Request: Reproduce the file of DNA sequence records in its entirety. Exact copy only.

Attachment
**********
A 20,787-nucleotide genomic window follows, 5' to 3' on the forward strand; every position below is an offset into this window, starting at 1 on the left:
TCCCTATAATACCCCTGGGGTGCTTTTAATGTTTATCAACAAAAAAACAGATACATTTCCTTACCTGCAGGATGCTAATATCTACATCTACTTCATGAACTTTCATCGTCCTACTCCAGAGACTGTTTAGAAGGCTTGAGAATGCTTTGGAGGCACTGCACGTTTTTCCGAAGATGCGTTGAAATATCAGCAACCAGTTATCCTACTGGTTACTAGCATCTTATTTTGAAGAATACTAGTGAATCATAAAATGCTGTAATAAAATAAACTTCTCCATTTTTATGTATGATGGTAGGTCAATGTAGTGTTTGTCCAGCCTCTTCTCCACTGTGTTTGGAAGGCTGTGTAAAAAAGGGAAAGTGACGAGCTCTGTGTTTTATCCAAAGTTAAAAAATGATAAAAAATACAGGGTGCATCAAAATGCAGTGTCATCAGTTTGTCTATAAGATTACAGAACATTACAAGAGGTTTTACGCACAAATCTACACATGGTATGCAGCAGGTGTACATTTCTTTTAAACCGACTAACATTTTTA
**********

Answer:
A 20,787-nucleotide genomic window follows, 5' to 3' on the forward strand; every position below is an offset into this window, starting at 1 on the left:
TCCCTATAATACCCCTGGGGTGCTTTTAATGTTTATCAACAAAAAAACAGATACATTTCCTTACCTGCAGGATGCTAATATCTACATCTACTTCATGAACTTTCATCGTCCTACTCCAGAGACTGTTTAGAAGGCTTGAGAATGCTTTGGAGGCACTGCACGTTTTTCCGAAGATGCGTTGAAATATCAGCAACCAGTTATCCTACTGGTTACTAGCATCTTATTTTGAAGAATACTAGTGAATCATAAAATGCTGTAATAAAATAAACTTCTCCATTTTTATGTATGATGGTAGGTCAATGTAGTGTTTGTCCAGCCTCTTCTCCACTGTGTTTGGAAGGCTGTGTAAAAAAGGGAAAGTGACGAGCTCTGTGTTTTATCCAAAGTTAAAAAATGATAAAAAATACAGGGTGCATCAAAATGCAGTGTCATCAGTTTGTCTATAAGATTACAGAACATTACAAGAGGTTTTACGCACAAATCTACACATGGTATGCAGCAGGTGTACATTTCTTTTAAACCGACTAACATTTTTA